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MBABANE – There is definitely no time for a break for Royal Leopard and Mbabane Highlanders as CAF has set July 10, 2022 as the interclub 2022/23 competitions registration of players’ deadline.

CAF denotes Confederation of African Football. Leopard, by virtue of being the MTN Premier League champions again, for the recently finished season, are off to represent Eswatini in the TOTALEnergies CAF Champions League again. For the second-tier inter-club tournament, the TOTALEnergies CAF Confederation Cup, it will be Mbabane Highlanders who make a return to continental football nine years since they last participated. Both these teams and others that qualified to stand for their national associations and countries have only until July 10 to have completed their registration of players.

This, in essence, means Leopard and Highlanders have about two weeks to fix their squads with incomings and outgoings, get all the necessary paperwork especially where foreign players are concerned ready and renew contracts of players they intend to keep as of yesterday. It is an open secret that some players’ contracts have and are coming to an end as of this month-end. At Highlanders, main forward and Captain Sabelo ‘Sikhali’ Ndzinisa is among more than 10 players the team’s Managing Director Chief Ally Kgomongwe has to engage.
Failure to meet the registration deadline would cost any club, and a team willing to make registration of any player as of July 11 to July 20 will be required to part with US$250, currently an equivalent of E4 005 per player. This is contained in Article IV (5) of the Confederation Cup regulations under registration and qualification of players.

For the Champions League, it is Article 5 as well. Article 5 (5) provides that a club can register 30 players with their valid licences while sub-section 6 states that; “The list must be registered before July 10 of the year of the start of the competition. It can be amended until July 20t but after that the list becomes final and no players can be added nor replaced up to the end of the competition, except in the case contemplated above para 2, 4 and the below para 7.” Sub-section 7 provides that after July 21, no new player can be added or replaced but associations or federations are allowed four alterations in the last period of registration if the said players have never been fielded in the competition matches of actual season as of July 21 and 31 but they only qualify to the second preliminary round. It is in sub-section that teams are expected to pay a fine of E4 005 per player if they register between July 11 and 20.

A team that has not registered its players by next month forfeits the right to play in the competition. Meanwhile, after the July 31, the next registration window for players will be in January 2023.  “We are working around the clock to register the team on time. We know we have to handle some contracts but like I said, our players know where they belong and those with contract issues are definitely not worried because they know it will be dealt with in no time,” Kgomongwe responded when questioned about the registration timelines.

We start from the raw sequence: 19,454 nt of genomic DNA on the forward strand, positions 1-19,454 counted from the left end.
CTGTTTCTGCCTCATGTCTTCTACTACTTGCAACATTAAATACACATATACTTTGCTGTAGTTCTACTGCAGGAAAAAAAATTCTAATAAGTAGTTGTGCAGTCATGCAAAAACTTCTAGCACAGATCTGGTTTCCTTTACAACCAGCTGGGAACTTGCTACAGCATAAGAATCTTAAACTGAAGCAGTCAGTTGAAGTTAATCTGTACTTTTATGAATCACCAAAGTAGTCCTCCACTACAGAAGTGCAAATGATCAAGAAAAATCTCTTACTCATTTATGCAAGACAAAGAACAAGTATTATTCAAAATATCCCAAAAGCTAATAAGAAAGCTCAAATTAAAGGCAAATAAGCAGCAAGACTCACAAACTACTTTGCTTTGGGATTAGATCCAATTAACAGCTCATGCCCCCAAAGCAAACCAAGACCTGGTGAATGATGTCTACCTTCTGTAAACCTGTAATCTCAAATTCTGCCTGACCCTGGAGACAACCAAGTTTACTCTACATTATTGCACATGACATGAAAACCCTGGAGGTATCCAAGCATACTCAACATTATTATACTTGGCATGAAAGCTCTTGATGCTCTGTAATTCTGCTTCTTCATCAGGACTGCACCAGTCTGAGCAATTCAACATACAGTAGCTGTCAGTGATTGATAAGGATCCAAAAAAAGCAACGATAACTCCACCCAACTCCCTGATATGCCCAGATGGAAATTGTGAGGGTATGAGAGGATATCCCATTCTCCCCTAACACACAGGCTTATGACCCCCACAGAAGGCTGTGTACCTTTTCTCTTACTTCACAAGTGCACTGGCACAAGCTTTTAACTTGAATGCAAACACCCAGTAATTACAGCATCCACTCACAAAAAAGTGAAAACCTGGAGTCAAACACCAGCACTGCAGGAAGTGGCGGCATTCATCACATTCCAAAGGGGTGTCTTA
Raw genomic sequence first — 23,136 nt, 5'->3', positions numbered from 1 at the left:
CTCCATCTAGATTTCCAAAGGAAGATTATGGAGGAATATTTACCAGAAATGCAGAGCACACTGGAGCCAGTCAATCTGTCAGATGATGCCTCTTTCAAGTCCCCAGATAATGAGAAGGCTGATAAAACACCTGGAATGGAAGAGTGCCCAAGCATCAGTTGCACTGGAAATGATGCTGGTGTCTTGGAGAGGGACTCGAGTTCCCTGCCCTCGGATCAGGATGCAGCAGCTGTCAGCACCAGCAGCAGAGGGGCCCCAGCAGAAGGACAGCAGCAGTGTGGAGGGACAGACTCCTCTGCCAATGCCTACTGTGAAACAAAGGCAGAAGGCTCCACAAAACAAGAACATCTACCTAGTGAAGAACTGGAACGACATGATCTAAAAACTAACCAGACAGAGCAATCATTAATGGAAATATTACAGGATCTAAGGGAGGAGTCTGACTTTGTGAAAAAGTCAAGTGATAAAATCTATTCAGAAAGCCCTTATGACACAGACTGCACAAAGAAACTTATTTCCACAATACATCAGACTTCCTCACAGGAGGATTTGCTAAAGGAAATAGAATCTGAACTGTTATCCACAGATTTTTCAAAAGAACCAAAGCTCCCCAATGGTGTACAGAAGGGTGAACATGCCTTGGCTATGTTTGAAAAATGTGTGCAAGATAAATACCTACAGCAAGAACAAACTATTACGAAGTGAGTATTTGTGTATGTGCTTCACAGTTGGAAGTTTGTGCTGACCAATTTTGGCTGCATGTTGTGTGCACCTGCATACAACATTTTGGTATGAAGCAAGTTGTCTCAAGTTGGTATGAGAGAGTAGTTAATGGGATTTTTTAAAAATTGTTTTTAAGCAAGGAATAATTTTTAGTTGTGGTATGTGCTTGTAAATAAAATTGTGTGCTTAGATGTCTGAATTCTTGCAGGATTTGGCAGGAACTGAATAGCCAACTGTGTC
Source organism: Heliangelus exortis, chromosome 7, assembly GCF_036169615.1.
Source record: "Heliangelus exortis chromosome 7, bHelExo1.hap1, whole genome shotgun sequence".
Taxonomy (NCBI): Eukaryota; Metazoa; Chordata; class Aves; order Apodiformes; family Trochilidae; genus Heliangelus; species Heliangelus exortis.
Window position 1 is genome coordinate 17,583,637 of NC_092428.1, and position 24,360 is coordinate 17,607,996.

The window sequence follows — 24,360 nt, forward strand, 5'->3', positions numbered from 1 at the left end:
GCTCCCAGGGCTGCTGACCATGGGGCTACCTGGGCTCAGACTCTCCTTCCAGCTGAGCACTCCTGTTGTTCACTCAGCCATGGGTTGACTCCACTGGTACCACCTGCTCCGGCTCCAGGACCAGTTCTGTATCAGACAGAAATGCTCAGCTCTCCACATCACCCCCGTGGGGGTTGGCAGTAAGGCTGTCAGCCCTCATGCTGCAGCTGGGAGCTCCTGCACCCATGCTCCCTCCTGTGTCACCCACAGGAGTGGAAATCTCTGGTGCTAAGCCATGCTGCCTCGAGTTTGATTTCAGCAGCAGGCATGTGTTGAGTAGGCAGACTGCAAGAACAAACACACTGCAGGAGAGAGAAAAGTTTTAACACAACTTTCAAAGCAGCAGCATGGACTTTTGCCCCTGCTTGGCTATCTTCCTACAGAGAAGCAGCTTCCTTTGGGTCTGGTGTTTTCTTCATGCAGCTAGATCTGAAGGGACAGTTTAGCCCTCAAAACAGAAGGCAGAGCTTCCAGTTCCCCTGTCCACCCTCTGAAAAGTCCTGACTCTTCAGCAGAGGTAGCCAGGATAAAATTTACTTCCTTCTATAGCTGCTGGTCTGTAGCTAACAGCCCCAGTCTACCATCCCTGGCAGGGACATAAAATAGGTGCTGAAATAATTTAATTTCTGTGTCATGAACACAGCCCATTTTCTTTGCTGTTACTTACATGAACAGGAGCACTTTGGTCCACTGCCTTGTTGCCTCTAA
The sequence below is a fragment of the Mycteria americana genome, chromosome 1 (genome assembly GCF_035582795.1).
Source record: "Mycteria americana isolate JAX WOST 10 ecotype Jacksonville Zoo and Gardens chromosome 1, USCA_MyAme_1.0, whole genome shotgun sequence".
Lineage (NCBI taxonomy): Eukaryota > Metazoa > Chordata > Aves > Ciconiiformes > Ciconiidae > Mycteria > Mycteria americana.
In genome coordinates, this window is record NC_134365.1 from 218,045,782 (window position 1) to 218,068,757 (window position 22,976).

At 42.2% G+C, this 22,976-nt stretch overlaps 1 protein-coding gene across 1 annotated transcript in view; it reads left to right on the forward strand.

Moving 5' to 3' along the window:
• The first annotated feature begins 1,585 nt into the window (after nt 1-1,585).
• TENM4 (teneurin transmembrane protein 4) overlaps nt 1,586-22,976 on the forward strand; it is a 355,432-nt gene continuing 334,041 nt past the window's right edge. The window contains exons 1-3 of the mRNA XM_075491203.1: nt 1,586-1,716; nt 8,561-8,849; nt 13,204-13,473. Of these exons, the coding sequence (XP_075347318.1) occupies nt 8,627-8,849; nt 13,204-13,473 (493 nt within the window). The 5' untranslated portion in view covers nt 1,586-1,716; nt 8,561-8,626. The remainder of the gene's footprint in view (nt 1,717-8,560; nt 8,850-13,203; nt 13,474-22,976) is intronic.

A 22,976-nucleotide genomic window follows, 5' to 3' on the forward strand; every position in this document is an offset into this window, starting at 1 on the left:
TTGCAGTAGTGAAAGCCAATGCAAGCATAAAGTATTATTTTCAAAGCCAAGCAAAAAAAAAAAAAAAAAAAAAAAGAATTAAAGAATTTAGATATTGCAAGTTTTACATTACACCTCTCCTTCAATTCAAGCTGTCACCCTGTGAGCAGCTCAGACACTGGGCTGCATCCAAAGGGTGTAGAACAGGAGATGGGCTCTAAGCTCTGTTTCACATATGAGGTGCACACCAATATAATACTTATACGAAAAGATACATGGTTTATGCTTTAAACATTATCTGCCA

He said the registration should be completed soon but he would share some details during the team’s end-of-season celebration event scheduled for this Saturday in Ezulwini, CODEC. Kgomongwe hinted that they would release a handful of players and retain a majority of the team. He also added that they were on the path to having their own women team to go with its development as well as the boys’ under-17s and 15s teams. CAF had last November dropped the Club Licensing bombshell that as of this season, all qualifying clubs for their two competitions must have women football teams or they will not qualify. However, a few months later, it was announced that the requirement which had shaken the whole continent would render the interclub competitions almost boring as fewer teams comply, will come into effect in the 2023/24 editions. This means all clubs must establish the women football teams in the upcoming season to avoid the disappointment. The regulations are the same for the Champions League and under Article 5.


Eswatini Football Association (EFA) Communications and Marketing Officer, Muzi Radebe said CAF regulated its own tournaments while also explaining the women football teams’ requirement was needed with immediate effect. “We can continue to encourage teams to go all out and establish the women football teams as the next edition of the CAF interclub tournaments after the upcoming one will be tougher to play in due to the implementation of the licensing requirement,” he explained. Leopard’s Frank Hurube said they were ready in as far CAF Club Licensing requirements were concerned and now working on players’ registration as the deadline was close yet they also planned on beefing up the squad.  Meanwhile, the Champions League and Confederation Cup resume in mid-September with the preliminary round first legs and second legs end of September. The draw is yet to be held for both competitions.

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